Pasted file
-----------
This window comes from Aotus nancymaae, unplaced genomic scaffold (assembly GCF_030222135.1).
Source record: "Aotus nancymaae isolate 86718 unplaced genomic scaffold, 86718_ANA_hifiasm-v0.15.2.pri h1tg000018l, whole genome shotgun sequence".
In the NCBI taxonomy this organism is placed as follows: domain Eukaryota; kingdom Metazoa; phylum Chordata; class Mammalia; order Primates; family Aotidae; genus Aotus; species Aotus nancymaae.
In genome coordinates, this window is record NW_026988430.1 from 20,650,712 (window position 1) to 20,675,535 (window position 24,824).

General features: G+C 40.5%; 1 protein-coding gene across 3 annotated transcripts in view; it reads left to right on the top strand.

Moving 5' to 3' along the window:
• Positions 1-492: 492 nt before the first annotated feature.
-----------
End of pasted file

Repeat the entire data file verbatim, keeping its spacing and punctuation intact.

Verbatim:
This window comes from Aotus nancymaae, unplaced genomic scaffold (assembly GCF_030222135.1).
Source record: "Aotus nancymaae isolate 86718 unplaced genomic scaffold, 86718_ANA_hifiasm-v0.15.2.pri h1tg000018l, whole genome shotgun sequence".
In the NCBI taxonomy this organism is placed as follows: domain Eukaryota; kingdom Metazoa; phylum Chordata; class Mammalia; order Primates; family Aotidae; genus Aotus; species Aotus nancymaae.
In genome coordinates, this window is record NW_026988430.1 from 20,650,712 (window position 1) to 20,675,535 (window position 24,824).

General features: G+C 40.5%; 1 protein-coding gene across 3 annotated transcripts in view; it reads left to right on the top strand.

Moving 5' to 3' along the window:
• Positions 1-492: 492 nt before the first annotated feature.